Jobs are temporary. Businesses are sustainable – and they can be passed from generation to generation. So the question is: Are you concerned about your reputation and obtaining a good living? Or are you also interested in providing for those who work for you and in the communities you serve?
Is your succession plan built around finding another business to merge with or merge in? Or are you developing your new and emerging leaders for what lies ahead? Do you see soft skills training as an expense to be managed and minimized? Or do you see it as a way to do business?
One path means you’re building organization depth and strength. The other path means you’re not.
If succession planning is something you’re committed to, and if you want to clarify the right (and wrong) approach to engaging in it, keep reading and let’s take the next important step.
When you’re doing succession planning, you can’t focus on the Owner and his or her direct reports. Plus, you can’t have the same person filling 17 slots on the succession-planning chart.
There are typically two extremes – not preparing any succession plan and, at the other end is a plan that looks forward 27 years. That’s not a typo. One of our clients boasts how their plan covers the next 27 years! Not preparing at all or preparing too far in advance are both poor answers to the question: “How far into the future should we plan?”
We recommend to our clients that their succession plans cover the next three to five years. This is as about as far into the future that anyone can see and predict. It’s also the amount of time it takes to prepare future leaders for broader, more complex roles and ready an organization for a smooth transition.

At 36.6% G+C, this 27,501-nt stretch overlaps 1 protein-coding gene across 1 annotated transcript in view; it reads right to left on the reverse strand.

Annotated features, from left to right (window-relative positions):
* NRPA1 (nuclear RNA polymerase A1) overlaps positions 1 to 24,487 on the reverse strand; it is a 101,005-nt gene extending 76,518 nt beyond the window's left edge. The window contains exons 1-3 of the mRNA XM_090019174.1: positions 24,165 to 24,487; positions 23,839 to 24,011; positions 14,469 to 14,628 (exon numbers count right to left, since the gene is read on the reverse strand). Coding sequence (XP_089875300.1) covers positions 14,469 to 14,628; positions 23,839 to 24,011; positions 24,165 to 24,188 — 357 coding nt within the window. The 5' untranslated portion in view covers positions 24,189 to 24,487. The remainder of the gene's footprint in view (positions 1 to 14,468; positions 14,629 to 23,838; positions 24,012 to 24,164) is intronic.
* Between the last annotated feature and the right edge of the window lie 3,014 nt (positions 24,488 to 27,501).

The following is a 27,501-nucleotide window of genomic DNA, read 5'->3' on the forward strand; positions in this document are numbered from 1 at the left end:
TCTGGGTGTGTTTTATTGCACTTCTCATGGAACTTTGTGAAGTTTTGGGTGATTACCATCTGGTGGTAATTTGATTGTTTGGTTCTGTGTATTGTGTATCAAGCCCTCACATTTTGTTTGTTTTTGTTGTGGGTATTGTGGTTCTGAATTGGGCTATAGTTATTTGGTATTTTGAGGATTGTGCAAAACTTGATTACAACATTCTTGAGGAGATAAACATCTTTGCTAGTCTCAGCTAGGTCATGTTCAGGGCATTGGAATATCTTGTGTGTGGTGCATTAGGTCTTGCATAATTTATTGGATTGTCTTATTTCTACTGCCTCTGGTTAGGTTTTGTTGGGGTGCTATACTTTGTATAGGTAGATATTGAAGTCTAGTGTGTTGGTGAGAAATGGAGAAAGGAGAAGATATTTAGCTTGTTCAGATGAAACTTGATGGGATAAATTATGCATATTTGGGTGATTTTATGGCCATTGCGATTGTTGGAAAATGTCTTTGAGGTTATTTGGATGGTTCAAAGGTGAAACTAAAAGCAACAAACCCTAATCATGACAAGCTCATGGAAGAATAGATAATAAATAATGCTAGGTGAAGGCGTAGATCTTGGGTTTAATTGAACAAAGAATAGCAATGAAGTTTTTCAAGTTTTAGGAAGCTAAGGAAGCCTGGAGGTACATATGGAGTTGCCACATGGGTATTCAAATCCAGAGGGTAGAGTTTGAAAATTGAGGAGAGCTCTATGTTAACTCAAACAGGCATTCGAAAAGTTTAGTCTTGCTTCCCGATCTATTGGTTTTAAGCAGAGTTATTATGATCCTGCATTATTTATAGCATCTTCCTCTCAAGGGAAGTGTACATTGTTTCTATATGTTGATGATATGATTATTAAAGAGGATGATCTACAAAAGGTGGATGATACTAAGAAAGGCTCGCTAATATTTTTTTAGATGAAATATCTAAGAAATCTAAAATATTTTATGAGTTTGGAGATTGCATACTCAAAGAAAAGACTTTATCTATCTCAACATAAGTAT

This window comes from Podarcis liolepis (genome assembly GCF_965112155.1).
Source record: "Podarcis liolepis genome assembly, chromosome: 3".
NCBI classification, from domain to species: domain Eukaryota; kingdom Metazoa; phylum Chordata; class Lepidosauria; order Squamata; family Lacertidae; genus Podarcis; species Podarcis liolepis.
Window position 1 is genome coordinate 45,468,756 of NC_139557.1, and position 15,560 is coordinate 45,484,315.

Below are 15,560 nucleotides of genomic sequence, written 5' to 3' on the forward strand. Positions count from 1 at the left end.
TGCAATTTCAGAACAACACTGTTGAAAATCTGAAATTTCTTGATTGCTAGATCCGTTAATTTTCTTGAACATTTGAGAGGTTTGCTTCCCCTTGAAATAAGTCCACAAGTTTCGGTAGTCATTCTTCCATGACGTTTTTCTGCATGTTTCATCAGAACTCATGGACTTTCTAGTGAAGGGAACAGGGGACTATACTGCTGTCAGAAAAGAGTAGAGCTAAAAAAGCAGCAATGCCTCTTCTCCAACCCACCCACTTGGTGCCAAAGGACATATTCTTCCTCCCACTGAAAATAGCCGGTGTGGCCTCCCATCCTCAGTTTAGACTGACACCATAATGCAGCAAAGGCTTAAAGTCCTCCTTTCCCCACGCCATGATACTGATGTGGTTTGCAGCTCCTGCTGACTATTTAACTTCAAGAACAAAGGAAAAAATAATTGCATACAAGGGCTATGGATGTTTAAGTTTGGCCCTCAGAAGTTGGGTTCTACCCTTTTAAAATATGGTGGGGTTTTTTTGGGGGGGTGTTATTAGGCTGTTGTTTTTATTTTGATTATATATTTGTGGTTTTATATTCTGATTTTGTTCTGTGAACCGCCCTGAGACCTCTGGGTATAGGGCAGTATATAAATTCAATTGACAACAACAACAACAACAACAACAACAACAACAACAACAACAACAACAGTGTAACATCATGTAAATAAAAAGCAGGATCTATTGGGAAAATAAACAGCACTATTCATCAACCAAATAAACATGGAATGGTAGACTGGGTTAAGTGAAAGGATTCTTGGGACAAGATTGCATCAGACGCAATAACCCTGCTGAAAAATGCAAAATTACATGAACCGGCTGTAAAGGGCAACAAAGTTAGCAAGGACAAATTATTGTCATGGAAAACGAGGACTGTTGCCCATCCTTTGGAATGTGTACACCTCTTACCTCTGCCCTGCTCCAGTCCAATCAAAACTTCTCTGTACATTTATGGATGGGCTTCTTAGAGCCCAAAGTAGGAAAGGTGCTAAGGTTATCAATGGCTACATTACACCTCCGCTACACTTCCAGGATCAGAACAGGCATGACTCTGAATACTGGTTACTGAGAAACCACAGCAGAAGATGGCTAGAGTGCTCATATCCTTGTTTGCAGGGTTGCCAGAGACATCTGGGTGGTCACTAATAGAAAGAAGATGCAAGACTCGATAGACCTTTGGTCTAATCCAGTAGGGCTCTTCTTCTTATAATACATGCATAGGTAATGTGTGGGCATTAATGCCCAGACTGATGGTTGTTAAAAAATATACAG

You can’t only look at a succession plan every five years or in the most tragic and dire of circumstances, such as when the CEO has been diagnosed with late-stage melanoma skin cancer (yes, this does really happen).
That’s not the best time to look at a succession plan. Instead, look at updating succession plans every year. Now, you might be wondering why we’d need to keep coming back to the plan every year after solidifying it. Don’t we already have a concrete roadmap to succession?
Yes. We do. But, the world doesn’t stay in the same place because of what we wrote on a piece of paper at some point in time.
If you have four founders in your firm, you’re probably not anticipating that one of them, in his late 40’s, is going to die this evening (again, this really happened). But you should.
You’re probably not thinking that a member of the C-suite in your company is at risk when she went in for a routine checkup – only to find out the next day that she ended up having 10 hours of brain surgery. Unfortunately, she won’t be coming back from that. You didn’t expect that. But you should. (Really happened, again.)
The list goes on and on.
Many of these are the types of things a leader could never predict or see coming. Now they’re here, they aren’t going away and they need to be dealt with if the firm is to have a chance of making a successful transition of leadership.